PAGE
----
We will assume, with the (18th century) German philosopher Immanuel Kant, that “Out of the crooked timber of humanity, no straight thing was ever made.”

But if we stand back and look at the human story from a greater distance, and behold civilization as the problematic break-out from the order created by life over billions of years – and “experiment” that the system of life just blindly wandered into — a whole other set of possibilities becomes conceivable. Humankind has been navigating in this out-of-control rapids for a mere ten millennia. Gradually, in various ways, we knit together forms of order to contain the anarchy that was inevitable from that break-out and that has continually dashed humankind against the rocks.

It becomes possible to see what we have traditionally called “history” not as our irrevocable fate, but as a time of disorder that may prove but an interval of disorder sandwiched in between two eras of order: the first era of the “natural order” that created us and out of which we emerged, and the second era being of a new kind of order– one to contain the brokenness and to re-establish wholeness by the creature’s design.

A more harmonious partnership between civilization and nature (nature both around and within the human being). Like designing a garden.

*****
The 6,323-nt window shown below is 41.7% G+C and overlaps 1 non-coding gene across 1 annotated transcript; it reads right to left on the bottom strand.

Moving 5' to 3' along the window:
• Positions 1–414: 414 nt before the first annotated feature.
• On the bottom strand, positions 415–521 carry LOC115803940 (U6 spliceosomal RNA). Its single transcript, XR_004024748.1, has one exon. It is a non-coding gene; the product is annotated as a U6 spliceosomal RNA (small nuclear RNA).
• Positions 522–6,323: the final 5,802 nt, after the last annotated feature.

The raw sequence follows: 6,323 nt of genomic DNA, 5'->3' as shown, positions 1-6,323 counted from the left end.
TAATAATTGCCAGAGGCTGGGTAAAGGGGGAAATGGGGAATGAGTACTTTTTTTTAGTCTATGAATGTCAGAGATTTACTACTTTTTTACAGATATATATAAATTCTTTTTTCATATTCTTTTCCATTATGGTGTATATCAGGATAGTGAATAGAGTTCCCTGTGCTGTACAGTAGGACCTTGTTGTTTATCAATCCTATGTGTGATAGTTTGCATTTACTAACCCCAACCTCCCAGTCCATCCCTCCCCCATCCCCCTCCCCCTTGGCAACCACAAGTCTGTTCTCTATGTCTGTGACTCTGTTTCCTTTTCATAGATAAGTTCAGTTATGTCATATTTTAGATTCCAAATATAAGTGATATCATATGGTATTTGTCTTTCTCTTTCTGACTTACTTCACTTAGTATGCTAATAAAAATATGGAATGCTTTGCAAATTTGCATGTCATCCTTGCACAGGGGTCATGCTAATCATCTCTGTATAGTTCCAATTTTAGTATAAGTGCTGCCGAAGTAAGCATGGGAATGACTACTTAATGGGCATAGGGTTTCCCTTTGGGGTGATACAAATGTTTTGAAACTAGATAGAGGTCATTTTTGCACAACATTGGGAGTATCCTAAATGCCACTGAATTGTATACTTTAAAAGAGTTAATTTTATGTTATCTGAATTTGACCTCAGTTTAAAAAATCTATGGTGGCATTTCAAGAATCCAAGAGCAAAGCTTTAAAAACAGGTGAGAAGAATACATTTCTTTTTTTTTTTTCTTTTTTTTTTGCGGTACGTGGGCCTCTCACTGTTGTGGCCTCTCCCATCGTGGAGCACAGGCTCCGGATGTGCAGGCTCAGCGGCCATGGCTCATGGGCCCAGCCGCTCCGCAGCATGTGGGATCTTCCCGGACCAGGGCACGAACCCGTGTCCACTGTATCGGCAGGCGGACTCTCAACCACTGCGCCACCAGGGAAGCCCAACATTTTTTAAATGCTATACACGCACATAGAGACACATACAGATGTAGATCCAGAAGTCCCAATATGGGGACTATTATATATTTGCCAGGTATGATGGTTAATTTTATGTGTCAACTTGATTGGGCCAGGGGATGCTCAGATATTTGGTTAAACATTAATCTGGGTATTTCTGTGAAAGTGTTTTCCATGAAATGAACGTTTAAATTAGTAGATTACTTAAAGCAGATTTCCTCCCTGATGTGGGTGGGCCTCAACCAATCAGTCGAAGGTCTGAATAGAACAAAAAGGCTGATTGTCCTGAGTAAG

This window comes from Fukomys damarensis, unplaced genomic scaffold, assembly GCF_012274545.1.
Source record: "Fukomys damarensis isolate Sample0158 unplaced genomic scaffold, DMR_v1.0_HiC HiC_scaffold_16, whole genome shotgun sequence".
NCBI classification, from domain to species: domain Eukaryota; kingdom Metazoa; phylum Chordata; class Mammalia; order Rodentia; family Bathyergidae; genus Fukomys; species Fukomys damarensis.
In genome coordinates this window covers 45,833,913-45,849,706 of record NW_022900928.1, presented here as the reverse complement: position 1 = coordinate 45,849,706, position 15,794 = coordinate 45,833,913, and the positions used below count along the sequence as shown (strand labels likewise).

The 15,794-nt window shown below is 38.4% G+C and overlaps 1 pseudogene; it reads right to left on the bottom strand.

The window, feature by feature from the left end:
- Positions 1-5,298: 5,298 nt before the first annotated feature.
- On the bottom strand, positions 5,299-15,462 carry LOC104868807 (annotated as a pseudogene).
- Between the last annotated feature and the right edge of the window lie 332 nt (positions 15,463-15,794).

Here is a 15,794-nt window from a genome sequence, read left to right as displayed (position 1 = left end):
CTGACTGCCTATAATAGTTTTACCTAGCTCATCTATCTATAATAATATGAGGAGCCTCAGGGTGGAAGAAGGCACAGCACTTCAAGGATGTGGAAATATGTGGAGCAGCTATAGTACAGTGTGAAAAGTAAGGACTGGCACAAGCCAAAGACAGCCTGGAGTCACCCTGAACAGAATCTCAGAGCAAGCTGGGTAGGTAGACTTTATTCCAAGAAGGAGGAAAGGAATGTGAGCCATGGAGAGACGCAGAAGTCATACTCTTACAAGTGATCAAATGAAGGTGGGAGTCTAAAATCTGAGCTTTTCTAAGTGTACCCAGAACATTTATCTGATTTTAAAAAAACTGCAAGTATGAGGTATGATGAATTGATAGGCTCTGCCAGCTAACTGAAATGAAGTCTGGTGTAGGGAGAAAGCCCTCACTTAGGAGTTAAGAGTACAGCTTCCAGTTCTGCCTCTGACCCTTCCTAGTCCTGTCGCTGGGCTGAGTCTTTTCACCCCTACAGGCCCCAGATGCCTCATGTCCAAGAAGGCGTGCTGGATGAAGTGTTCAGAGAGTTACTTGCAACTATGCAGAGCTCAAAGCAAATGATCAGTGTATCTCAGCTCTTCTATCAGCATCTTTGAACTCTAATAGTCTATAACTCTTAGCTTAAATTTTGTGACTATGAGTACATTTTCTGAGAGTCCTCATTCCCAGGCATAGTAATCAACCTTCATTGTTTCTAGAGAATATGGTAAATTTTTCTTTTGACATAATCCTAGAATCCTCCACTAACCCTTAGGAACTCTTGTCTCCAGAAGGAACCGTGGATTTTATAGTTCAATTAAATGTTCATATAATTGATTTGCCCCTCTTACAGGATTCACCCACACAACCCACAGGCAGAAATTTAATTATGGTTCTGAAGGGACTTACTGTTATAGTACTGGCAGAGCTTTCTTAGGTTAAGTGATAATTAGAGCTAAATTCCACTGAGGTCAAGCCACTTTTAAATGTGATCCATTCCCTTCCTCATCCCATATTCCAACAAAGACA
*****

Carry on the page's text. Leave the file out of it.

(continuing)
It makes all the sense in the world to “prepare for the best,” because the long-view suggests that the best is not only conceivable, but it’s what we quite likely need if we are to avoid the worst, which is what “more of the same” quite plausibly could lead to.

Prepare for the Best as a Personal Ethic

The “parable of the tribes” also was the beginning of my living by an ethic of “prepare for the best.” By which I mean, in this instance, to strive to achieve the best possible scenario for how my work might impact the world. Swinging for the fences.

Earlier installments here (especially # 4)  presumably conveyed some notion of how boundless my ambitions were for that work. I wasn’t sure at the outset if I had the ability to bring it off, but I strongly hoped – and as young and naïve as I was then, I expected — that if I did bring it off, it would change people’s thinking, and thereby change the course we would take as a nation and as a global civilization.